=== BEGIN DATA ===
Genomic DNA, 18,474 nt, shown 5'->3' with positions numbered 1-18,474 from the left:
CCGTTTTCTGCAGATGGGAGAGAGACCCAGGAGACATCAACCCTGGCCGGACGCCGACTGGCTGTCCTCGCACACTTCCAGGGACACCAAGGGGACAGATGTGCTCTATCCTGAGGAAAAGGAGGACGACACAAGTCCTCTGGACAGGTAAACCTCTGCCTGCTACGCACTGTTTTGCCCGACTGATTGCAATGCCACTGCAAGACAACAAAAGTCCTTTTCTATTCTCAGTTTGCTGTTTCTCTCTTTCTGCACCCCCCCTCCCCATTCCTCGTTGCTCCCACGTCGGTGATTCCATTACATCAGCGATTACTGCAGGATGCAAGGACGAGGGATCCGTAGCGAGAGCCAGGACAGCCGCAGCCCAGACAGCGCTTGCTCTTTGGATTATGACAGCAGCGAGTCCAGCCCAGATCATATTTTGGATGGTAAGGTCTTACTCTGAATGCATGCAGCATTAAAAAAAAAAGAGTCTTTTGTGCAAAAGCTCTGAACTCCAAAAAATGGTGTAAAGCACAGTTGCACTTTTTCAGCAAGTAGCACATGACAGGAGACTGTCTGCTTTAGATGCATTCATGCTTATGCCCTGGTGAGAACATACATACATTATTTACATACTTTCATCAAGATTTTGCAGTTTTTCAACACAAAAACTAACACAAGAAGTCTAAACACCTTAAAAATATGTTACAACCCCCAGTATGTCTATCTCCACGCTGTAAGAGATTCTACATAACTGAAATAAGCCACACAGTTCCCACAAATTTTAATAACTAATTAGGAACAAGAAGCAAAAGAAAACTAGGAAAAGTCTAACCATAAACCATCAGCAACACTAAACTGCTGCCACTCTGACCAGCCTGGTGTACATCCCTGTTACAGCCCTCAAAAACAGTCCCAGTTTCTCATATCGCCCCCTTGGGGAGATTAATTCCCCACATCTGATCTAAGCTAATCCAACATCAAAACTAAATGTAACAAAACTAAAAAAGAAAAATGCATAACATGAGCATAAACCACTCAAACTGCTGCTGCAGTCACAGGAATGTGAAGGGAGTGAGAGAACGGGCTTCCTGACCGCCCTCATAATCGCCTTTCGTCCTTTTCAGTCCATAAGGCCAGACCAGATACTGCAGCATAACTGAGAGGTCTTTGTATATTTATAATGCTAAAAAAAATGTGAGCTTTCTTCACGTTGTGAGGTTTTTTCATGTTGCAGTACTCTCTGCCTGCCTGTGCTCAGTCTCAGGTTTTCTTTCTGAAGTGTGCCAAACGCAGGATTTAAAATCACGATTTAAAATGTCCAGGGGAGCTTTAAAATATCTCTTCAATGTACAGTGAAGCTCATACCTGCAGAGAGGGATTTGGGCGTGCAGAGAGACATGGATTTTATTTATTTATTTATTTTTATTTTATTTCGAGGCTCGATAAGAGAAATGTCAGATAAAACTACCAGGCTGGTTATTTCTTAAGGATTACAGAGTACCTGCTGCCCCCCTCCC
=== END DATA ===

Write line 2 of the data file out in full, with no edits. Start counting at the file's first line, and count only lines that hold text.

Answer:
CCGTTTTCTGCAGATGGGAGAGAGACCCAGGAGACATCAACCCTGGCCGGACGCCGACTGGCTGTCCTCGCACACTTCCAGGGACACCAAGGGGACAGATGTGCTCTATCCTGAGGAAAAGGAGGACGACACAAGTCCTCTGGACAGGTAAACCTCTGCCTGCTACGCACTGTTTTGCCCGACTGATTGCAATGCCACTGCAAGACAACAAAAGTCCTTTTCTATTCTCAGTTTGCTGTTTCTCTCTTTCTGCACCCCCCCTCCCCATTCCTCGTTGCTCCCACGTCGGTGATTCCATTACATCAGCGATTACTGCAGGATGCAAGGACGAGGGATCCGTAGCGAGAGCCAGGACAGCCGCAGCCCAGACAGCGCTTGCTCTTTGGATTATGACAGCAGCGAGTCCAGCCCAGATCATATTTTGGATGGTAAGGTCTTACTCTGAATGCATGCAGCATTAAAAAAAAAAGAGTCTTTTGTGCAAAAGCTCTGAACTCCAAAAAATGGTGTAAAGCACAGTTGCACTTTTTCAGCAAGTAGCACATGACAGGAGACTGTCTGCTTTAGATGCATTCATGCTTATGCCCTGGTGAGAACATACATACATTATTTACATACTTTCATCAAGATTTTGCAGTTTTTCAACACAAAAACTAACACAAGAAGTCTAAACACCTTAAAAATATGTTACAACCCCCAGTATGTCTATCTCCACGCTGTAAGAGATTCTACATAACTGAAATAAGCCACACAGTTCCCACAAATTTTAATAACTAATTAGGAACAAGAAGCAAAAGAAAACTAGGAAAAGTCTAACCATAAACCATCAGCAACACTAAACTGCTGCCACTCTGACCAGCCTGGTGTACATCCCTGTTACAGCCCTCAAAAACAGTCCCAGTTTCTCATATCGCCCCCTTGGGGAGATTAATTCCCCACATCTGATCTAAGCTAATCCAACATCAAAACTAAATGTAACAAAACTAAAAAAGAAAAATGCATAACATGAGCATAAACCACTCAAACTGCTGCTGCAGTCACAGGAATGTGAAGGGAGTGAGAGAACGGGCTTCCTGACCGCCCTCATAATCGCCTTTCGTCCTTTTCAGTCCATAAGGCCAGACCAGATACTGCAGCATAACTGAGAGGTCTTTGTATATTTATAATGCTAAAAAAAATGTGAGCTTTCTTCACGTTGTGAGGTTTTTTCATGTTGCAGTACTCTCTGCCTGCCTGTGCTCAGTCTCAGGTTTTCTTTCTGAAGTGTGCCAAACGCAGGATTTAAAATCACGATTTAAAATGTCCAGGGGAGCTTTAAAATATCTCTTCAATGTACAGTGAAGCTCATACCTGCAGAGAGGGATTTGGGCGTGCAGAGAGACATGGATTTTATTTATTTATTTATTTTTATTTTATTTCGAGGCTCGATAAGAGAAATGTCAGATAAAACTACCAGGCTGGTTATTTCTTAAGGATTACAGAGTACCTGCTGCCCCCCTCCC